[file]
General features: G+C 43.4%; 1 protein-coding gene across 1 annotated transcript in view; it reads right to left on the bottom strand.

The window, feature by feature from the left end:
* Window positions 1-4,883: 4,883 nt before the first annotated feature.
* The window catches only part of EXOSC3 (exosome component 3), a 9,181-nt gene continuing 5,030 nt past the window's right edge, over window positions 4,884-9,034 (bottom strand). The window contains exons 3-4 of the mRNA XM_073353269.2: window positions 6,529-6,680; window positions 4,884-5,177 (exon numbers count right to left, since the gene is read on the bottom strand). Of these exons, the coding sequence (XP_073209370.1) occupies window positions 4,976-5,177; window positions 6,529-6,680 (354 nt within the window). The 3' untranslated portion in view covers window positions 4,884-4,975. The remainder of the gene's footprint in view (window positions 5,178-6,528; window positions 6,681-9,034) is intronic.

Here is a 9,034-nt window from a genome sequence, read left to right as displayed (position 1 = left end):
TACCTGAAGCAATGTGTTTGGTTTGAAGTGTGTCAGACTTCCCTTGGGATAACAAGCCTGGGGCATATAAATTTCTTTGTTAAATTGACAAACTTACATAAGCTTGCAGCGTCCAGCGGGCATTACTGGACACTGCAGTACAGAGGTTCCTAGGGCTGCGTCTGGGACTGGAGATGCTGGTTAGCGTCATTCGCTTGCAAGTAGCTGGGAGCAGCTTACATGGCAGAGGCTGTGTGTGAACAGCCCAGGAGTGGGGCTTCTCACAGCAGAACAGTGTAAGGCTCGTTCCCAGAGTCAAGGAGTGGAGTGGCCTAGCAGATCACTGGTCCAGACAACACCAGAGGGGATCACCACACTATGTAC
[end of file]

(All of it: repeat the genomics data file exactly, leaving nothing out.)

General features: G+C 43.4%; 1 protein-coding gene across 1 annotated transcript in view; it reads right to left on the bottom strand.

The window, feature by feature from the left end:
* Window positions 1-4,883: 4,883 nt before the first annotated feature.
* The window catches only part of EXOSC3 (exosome component 3), a 9,181-nt gene continuing 5,030 nt past the window's right edge, over window positions 4,884-9,034 (bottom strand). The window contains exons 3-4 of the mRNA XM_073353269.2: window positions 6,529-6,680; window positions 4,884-5,177 (exon numbers count right to left, since the gene is read on the bottom strand). Of these exons, the coding sequence (XP_073209370.1) occupies window positions 4,976-5,177; window positions 6,529-6,680 (354 nt within the window). The 3' untranslated portion in view covers window positions 4,884-4,975. The remainder of the gene's footprint in view (window positions 5,178-6,528; window positions 6,681-9,034) is intronic.

Here is a 9,034-nt window from a genome sequence, read left to right as displayed (position 1 = left end):
TACCTGAAGCAATGTGTTTGGTTTGAAGTGTGTCAGACTTCCCTTGGGATAACAAGCCTGGGGCATATAAATTTCTTTGTTAAATTGACAAACTTACATAAGCTTGCAGCGTCCAGCGGGCATTACTGGACACTGCAGTACAGAGGTTCCTAGGGCTGCGTCTGGGACTGGAGATGCTGGTTAGCGTCATTCGCTTGCAAGTAGCTGGGAGCAGCTTACATGGCAGAGGCTGTGTGTGAACAGCCCAGGAGTGGGGCTTCTCACAGCAGAACAGTGTAAGGCTCGTTCCCAGAGTCAAGGAGTGGAGTGGCCTAGCAGATCACTGGTCCAGACAACACCAGAGGGGATCACCACACTATGTAC